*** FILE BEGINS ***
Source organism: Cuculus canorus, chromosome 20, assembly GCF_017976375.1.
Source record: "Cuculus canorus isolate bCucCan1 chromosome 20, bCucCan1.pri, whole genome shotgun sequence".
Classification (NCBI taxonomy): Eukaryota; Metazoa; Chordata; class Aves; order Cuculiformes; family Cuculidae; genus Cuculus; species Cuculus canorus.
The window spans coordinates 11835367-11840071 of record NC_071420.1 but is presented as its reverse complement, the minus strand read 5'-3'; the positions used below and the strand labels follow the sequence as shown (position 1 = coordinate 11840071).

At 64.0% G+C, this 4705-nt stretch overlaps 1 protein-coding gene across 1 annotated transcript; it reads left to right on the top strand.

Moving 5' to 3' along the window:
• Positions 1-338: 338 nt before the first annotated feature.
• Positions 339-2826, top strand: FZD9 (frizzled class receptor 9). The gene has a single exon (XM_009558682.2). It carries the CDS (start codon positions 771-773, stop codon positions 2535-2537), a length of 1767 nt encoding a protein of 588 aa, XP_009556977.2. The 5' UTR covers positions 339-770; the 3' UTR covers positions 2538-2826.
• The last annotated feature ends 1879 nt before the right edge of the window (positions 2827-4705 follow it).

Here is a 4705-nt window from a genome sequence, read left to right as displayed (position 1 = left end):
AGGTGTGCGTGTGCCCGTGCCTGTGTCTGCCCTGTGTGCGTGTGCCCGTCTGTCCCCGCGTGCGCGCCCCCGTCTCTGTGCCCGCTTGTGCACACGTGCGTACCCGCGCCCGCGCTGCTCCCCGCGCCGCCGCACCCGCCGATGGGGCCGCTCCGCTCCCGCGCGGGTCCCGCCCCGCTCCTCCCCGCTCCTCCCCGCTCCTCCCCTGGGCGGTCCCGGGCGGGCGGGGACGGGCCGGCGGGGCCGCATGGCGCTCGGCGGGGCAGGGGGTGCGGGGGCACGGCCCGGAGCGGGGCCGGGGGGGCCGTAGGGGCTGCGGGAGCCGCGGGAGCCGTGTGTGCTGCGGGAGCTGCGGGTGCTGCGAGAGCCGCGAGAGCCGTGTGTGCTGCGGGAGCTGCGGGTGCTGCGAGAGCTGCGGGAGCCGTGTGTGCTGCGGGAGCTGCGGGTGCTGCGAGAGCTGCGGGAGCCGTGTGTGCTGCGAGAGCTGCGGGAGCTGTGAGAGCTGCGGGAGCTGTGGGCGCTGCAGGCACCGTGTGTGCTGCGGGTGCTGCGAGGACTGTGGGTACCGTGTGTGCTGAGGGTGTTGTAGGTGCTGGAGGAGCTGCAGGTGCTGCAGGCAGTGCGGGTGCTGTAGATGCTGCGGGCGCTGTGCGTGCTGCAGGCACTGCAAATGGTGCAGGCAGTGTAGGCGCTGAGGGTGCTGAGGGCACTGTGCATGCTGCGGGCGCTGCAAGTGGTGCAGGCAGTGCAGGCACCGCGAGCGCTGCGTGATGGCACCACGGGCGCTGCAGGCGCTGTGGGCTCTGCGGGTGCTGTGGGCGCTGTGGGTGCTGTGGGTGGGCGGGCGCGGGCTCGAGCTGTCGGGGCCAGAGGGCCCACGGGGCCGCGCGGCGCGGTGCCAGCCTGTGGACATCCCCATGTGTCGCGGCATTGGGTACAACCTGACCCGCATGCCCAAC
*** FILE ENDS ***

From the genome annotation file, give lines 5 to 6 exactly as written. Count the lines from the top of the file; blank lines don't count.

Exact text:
At 64.0% G+C, this 4705-nt stretch overlaps 1 protein-coding gene across 1 annotated transcript; it reads left to right on the top strand.

Moving 5' to 3' along the window: